Flight Crew Member Fired for Raising Safety Concerns to Receive $400,000+

OSHA has ordered Southern Air Inc., a cargo airline headquartered in Norwalk, Conn., to pay more than $400,000 in lost wages, back pay, damages, and legal fees to compensate a flight crew member who was terminated for raising safety concerns protected under the Wendell H. Ford Aviation Investment and Reform Act for the 21st Century (AIR21). The employee was terminated in April 2008 after twice complaining to management about inadequate rest breaks and being required to work hours in excess of those allowed under Federal Aviation Administration rules. The employee then filed a whistleblower complaint with OSHA's Boston Regional Office.

The agency's investigation found merit to the complaint and issued a Notice of Secretary's Findings and Preliminary Order to Southern Air that directs the air carrier to pay the complainant $300,000 for loss of career wages, $135,240 in compensatory damages, $7,394.65 in attorney's fees and back pay of $1,485 per week, plus interest, from April 7, 2008, through the date of payment. The company is also ordered to post the FAA whistleblower poster and an OSHA notice to employees about their whistleblower rights.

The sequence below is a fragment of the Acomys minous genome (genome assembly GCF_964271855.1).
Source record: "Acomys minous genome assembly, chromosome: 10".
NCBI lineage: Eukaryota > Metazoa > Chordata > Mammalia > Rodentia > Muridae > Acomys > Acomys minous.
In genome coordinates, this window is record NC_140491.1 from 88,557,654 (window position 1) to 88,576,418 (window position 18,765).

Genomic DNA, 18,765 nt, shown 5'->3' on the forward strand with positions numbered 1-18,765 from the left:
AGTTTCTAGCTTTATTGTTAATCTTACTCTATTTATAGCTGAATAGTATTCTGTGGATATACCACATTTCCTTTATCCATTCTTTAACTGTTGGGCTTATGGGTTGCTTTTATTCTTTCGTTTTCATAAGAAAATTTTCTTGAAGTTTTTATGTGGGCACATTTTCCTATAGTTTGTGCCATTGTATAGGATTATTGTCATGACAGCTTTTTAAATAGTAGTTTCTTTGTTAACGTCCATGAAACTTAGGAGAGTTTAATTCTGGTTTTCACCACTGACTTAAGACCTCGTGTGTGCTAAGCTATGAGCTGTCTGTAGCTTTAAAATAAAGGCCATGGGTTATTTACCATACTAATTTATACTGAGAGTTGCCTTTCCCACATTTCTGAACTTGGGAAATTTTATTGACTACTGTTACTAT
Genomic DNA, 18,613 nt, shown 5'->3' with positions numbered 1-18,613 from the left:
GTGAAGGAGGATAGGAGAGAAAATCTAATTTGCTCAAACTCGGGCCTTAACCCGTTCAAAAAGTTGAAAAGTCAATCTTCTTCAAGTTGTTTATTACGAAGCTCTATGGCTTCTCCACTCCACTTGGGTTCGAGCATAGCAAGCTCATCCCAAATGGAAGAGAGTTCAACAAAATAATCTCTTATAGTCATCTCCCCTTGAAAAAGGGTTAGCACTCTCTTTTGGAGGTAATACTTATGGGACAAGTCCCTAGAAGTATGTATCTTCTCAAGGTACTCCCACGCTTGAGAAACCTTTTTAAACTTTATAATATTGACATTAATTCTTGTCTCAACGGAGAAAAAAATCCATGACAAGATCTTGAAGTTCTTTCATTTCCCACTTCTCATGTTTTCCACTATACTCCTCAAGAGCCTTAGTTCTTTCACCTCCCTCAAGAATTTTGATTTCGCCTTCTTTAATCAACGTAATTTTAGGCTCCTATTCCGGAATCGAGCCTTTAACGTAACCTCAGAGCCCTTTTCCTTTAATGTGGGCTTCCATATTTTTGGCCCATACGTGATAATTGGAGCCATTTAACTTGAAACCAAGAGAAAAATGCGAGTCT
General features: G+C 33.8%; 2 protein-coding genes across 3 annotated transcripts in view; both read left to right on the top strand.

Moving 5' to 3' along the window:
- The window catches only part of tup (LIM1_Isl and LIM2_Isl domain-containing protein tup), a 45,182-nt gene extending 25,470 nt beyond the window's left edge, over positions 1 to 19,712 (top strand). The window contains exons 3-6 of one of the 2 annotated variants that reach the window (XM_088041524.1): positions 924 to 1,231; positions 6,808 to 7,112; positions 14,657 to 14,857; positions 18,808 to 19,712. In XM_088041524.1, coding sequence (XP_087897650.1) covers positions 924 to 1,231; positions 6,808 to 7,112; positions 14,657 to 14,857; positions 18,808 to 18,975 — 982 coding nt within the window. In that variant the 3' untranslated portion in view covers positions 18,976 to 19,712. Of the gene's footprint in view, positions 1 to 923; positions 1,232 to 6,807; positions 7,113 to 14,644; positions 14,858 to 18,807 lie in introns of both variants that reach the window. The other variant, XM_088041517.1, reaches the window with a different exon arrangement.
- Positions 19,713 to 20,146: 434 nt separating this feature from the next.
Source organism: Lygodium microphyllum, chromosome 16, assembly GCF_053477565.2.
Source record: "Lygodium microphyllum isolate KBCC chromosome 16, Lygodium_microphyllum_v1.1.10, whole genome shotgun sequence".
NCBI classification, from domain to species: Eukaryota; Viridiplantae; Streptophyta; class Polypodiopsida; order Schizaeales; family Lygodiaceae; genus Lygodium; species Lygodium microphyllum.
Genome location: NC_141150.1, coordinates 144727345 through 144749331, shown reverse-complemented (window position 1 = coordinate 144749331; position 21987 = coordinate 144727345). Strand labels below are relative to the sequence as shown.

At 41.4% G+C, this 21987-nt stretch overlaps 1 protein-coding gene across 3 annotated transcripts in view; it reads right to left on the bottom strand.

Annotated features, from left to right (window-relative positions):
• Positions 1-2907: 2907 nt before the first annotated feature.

"Employees have a strong and clear right to raise legitimate safety and health concerns about their working conditions without fear of termination or reprisal," said Marthe Kent, OSHA's New England regional administrator. "We will pursue the appropriate legal remedies whenever we find that workers have been denied this vital safeguard."

Both the complainant and the airline have 30 days from receipt of the findings to file an appeal with the Labor Department's Office of Administrative Law Judges. DOL does not release names of employees involved in whistleblower complaints.

In addition to AIR21, OSHA administers the whistleblower provisions of the Occupational Safety and Health Act and other statutes protecting employees who report violations of various securities, trucking, airline, nuclear power, pipeline, environmental, rail, public transportation, and consumer product safety laws. Detailed information on employee whistleblower rights, including fact sheets, is available online at www.osha.gov/dep/oia/whistleblower/index.html.

Download Center

HTML - No Current Item Deck

OH&S Digital Edition

  • OHS Magazine Digital Edition - April 2021

    April 2021

    Featuring:

    • TRAINING: ELECTRICAL SAFETY
      Tips on Creating an Effective Electrical PPE Programs
    • PPE: VISION PROTECTION
      Considerations for Choosing Eye Protection
    • WELDING
      A New Paradigm for Reducing Contaminated Welds
    • CONFINED SPACES
      Limiting the Risk of Exposure with the Correct PPE
    View This Issue